Lying on the couch, holding a cup of tea, I switched from Filmworld to a news channel to listen to some critique, watch a productive talk show, learn about the update on NATO supplies or perhaps enlighten myself with some discussion on Pakistan’s economical and social issues.
As it now happens every 20 minutes – there came the breaking news. My first instinct was it could be about another target killing in Karachi, bomb blast in KPK or some political scandal. But the news channel found a completely different story to cash. The news anchor blatantly started analysing and discussing personal details about the possible separation of tennis player Aisam-Ul-Haq and his wife Faha. For a minute, I was taken aback. Yes, it is saddening. The two made a very graceful couple. But as the anchor went on and on grieving, discussing and critically analysing the couple for at least 15 minutes, it felt like I was sitting with my domestic worker who was gossiping about the couple living next door.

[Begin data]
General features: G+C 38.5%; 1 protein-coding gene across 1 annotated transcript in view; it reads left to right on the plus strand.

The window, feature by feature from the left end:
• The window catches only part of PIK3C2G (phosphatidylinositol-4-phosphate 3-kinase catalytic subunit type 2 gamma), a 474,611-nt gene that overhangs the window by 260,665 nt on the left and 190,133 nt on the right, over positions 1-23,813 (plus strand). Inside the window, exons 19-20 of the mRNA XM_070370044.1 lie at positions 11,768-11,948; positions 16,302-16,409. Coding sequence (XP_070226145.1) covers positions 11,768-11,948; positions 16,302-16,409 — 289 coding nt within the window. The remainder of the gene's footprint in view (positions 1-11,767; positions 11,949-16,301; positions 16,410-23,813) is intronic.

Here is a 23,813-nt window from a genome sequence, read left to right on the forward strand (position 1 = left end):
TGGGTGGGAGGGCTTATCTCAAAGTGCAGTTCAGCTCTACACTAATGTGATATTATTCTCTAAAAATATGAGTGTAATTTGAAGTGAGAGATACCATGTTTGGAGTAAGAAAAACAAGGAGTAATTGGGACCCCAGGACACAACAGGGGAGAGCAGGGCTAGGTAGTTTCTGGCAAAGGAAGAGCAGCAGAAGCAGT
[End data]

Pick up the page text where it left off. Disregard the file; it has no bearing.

I can probably understand the announcement of film actress Reema’s wedding making it to the news, congratulating Aisam on his wedding was an acceptable gesture too, but breaking the news of a ‘possible’ divorce is a bit too much for such any news channel.
We all have often talked about media persons/hosts crossing lines and accused them of intense intrusion, but who is to blame when one of the exemplary news channels takes the initiative of making issues out of non-issues.
Dear news channel: If the aim was to gain public attention, you have successfully fulfilled the purpose. Hats off to you! If the aim was to be the first one to break the news, well, the award is yours. If it was to sympathize with Aisam? I suggest you should have called Aisam live and asked him about his feelings, something your reporters do at tragic scenes, asking fathers how they feel about their dead sons.
Your mascot comes dancing and singing about the importance of justice all the time. I request you to learn some humanity from him. Ask your mascot whether it is ethical to break news about a “possible” divorce or ask a father how he feels about the son who died in a terrorist attack a few hours ago.
I do not have any biases against anyone. I speak for those who have been exploited at the hands of our electronic media. News channels cannot stop blaming our politicians for playing strategic games, and the judiciary for being unjust – I openly blame the news channels for manipulating and exploiting thousands of people, only to quench their never ending thirst for ratings and public attention.